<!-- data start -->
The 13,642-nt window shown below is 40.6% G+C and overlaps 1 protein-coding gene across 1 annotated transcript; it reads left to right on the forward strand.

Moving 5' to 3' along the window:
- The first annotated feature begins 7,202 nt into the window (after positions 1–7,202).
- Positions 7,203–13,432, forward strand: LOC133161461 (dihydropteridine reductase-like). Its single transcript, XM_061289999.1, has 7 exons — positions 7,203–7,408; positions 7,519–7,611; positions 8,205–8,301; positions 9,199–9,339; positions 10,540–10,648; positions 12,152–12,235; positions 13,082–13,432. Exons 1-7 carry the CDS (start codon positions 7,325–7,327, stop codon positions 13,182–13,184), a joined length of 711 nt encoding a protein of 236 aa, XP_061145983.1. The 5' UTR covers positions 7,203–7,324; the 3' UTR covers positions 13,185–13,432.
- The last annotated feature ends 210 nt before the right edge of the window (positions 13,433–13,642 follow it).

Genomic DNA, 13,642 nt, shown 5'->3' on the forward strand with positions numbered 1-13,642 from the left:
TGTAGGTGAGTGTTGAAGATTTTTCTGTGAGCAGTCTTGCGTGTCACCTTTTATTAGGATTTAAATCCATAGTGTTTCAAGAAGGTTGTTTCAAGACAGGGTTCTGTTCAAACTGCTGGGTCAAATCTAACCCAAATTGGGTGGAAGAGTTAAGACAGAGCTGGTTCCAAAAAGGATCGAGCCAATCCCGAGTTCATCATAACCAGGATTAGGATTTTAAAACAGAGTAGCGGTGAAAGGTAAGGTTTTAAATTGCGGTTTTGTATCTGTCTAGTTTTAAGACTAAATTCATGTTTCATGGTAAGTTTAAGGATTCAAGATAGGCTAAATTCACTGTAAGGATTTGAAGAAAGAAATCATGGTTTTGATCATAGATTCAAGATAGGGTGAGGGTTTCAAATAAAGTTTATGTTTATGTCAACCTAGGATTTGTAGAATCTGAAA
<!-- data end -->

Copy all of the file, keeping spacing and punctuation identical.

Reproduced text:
The 13,642-nt window shown below is 40.6% G+C and overlaps 1 protein-coding gene across 1 annotated transcript; it reads left to right on the forward strand.

Moving 5' to 3' along the window:
- The first annotated feature begins 7,202 nt into the window (after positions 1–7,202).
- Positions 7,203–13,432, forward strand: LOC133161461 (dihydropteridine reductase-like). Its single transcript, XM_061289999.1, has 7 exons — positions 7,203–7,408; positions 7,519–7,611; positions 8,205–8,301; positions 9,199–9,339; positions 10,540–10,648; positions 12,152–12,235; positions 13,082–13,432. Exons 1-7 carry the CDS (start codon positions 7,325–7,327, stop codon positions 13,182–13,184), a joined length of 711 nt encoding a protein of 236 aa, XP_061145983.1. The 5' UTR covers positions 7,203–7,324; the 3' UTR covers positions 13,185–13,432.
- The last annotated feature ends 210 nt before the right edge of the window (positions 13,433–13,642 follow it).

Genomic DNA, 13,642 nt, shown 5'->3' on the forward strand with positions numbered 1-13,642 from the left:
TGTAGGTGAGTGTTGAAGATTTTTCTGTGAGCAGTCTTGCGTGTCACCTTTTATTAGGATTTAAATCCATAGTGTTTCAAGAAGGTTGTTTCAAGACAGGGTTCTGTTCAAACTGCTGGGTCAAATCTAACCCAAATTGGGTGGAAGAGTTAAGACAGAGCTGGTTCCAAAAAGGATCGAGCCAATCCCGAGTTCATCATAACCAGGATTAGGATTTTAAAACAGAGTAGCGGTGAAAGGTAAGGTTTTAAATTGCGGTTTTGTATCTGTCTAGTTTTAAGACTAAATTCATGTTTCATGGTAAGTTTAAGGATTCAAGATAGGCTAAATTCACTGTAAGGATTTGAAGAAAGAAATCATGGTTTTGATCATAGATTCAAGATAGGGTGAGGGTTTCAAATAAAGTTTATGTTTATGTCAACCTAGGATTTGTAGAATCTGAAA